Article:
Letting agents are being warned that fraudsters could be finding a new target – tenants’ deposit payments.
In the first cases we have heard about, two sets of tenants using the same agent were conned into paying their deposit into a bogus account.
Branch manager Kevin O’Grady of Alwyne Estates in Islington, north London, warned other letting agents about the dangers.
He has also hit back against claims in a local newspaper article that his firm should reimburse one couple, who paid £1,385 into the fake account.
The story, published by the Islington Gazette, reported how Jessica Redman and her partner, who had found a rental home through the agent just before the Christmas break, had received an email purporting to be from the member of staff at Alwyne Estates dealing with the rental.
But, although the email address was slightly different, the couple made the payment using the account details set out in the email without checking first.
O’Grady said the firm would not reimburse the money to the couple, as he did not believe it was its responsibility.
He said: “We were very sorry to learn of what happened when we returned to the office on January 2. But the couple sent numerous emails – almost blackmailing us to pay compensation for what had happened. They said they would go to the press and, of course, we could not stop them.”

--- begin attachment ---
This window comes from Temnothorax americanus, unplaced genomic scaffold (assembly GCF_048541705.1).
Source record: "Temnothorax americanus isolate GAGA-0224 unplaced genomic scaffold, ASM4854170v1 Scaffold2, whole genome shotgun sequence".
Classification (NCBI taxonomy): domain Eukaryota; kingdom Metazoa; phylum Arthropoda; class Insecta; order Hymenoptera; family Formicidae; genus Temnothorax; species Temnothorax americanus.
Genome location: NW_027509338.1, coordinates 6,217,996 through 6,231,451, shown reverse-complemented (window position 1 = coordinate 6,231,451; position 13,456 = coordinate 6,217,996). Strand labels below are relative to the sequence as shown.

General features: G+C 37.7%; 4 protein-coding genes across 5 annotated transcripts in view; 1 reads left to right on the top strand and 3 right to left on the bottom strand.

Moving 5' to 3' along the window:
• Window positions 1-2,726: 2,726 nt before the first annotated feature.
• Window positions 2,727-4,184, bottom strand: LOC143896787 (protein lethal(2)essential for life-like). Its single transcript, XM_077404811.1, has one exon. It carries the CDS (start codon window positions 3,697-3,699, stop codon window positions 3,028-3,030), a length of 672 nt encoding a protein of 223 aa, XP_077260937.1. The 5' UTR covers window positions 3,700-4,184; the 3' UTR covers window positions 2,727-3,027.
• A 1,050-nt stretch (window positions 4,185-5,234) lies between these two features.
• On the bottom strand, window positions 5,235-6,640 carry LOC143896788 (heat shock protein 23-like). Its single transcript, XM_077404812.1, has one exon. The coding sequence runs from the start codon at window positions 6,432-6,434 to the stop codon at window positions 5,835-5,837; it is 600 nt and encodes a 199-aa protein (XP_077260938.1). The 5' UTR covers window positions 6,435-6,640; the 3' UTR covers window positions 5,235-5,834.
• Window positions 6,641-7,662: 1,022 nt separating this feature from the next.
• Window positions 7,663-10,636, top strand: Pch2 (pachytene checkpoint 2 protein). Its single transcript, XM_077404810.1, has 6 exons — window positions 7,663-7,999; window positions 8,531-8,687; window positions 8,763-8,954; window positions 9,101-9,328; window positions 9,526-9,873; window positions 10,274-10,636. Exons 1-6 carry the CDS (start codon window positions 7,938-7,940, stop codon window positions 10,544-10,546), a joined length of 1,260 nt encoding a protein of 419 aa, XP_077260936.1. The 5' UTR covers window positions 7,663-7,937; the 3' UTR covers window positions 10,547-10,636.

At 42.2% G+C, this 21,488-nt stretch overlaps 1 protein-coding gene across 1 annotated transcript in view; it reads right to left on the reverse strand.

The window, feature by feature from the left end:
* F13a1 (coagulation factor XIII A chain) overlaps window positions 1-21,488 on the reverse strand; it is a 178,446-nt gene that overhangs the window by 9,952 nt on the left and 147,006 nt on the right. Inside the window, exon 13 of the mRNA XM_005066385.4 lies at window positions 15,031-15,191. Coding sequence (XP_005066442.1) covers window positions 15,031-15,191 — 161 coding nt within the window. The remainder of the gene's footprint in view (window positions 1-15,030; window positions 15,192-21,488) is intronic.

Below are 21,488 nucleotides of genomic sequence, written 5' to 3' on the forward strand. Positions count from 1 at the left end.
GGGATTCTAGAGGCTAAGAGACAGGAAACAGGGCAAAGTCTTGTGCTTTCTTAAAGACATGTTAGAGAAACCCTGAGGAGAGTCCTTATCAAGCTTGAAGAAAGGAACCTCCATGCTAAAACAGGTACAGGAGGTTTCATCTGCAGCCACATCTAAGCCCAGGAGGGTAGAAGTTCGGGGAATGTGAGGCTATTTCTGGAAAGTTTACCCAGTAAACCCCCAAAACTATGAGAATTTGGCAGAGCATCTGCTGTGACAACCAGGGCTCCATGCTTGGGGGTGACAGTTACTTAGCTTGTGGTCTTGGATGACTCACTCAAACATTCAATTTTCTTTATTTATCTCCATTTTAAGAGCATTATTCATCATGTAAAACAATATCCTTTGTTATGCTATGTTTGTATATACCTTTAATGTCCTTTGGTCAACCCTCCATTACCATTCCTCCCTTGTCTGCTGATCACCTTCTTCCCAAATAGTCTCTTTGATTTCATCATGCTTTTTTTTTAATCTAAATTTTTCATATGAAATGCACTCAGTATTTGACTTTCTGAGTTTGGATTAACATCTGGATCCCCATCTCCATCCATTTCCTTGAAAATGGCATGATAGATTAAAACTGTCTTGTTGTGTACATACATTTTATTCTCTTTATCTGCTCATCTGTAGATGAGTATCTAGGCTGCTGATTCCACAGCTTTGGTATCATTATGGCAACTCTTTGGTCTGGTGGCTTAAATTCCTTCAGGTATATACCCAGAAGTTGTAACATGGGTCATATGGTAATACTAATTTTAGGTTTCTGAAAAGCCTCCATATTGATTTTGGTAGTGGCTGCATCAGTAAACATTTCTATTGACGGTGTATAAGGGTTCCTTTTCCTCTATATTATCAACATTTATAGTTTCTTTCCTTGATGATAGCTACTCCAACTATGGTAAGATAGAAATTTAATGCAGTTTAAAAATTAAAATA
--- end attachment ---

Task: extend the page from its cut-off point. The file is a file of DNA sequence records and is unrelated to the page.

O’Grady maintains that the couple should seek compensation through their bank under a voluntary code introduced in May last year, which 17 major banking brands have signed up to.
It reimburses clear ‘no blame’ customers who have been scammed by fraudsters almost immediately.
O’Grady said: “We had one other rental customer who fell victim to this scam email and they have been fully reimbursed by their bank.”
He added: “When we learned what had happened, we informed the police and the Information Commissioner’s Office (OCO) immediately, contacted all our tenants and landlords and closed down the email address.
“We also introduced new training for staff and a two-stage authentication process for logging on to systems.”
But O’Grady said this should be a ‘wake up’ call to all agents. “We supported this couple in every way we could; sat them down talked to them and tried to find them another property. But they were determined that we owed them compensation.”
A number of fraudsters have operated a larger and better known fraud – targeting home buyers’ funds by hacking into estate agents’ and conveyancers’ emails to trace a transaction.
The modus operandi in the Alwyne Estates case seems similar, in that email addresses that look authentic but are very slightly different are used by the fraudsters, directing customers to pay their money into what they think is a legitimate account – but isn’t.
The British Bankers Association said it could not comment on specific cases but referred agents, tenants and buyers alike to its Take Five to Stop Fraud campaign.
It includes tips such as confirming account details on the phone before transferring any money and making a small payment first to check that it has gone into the right account.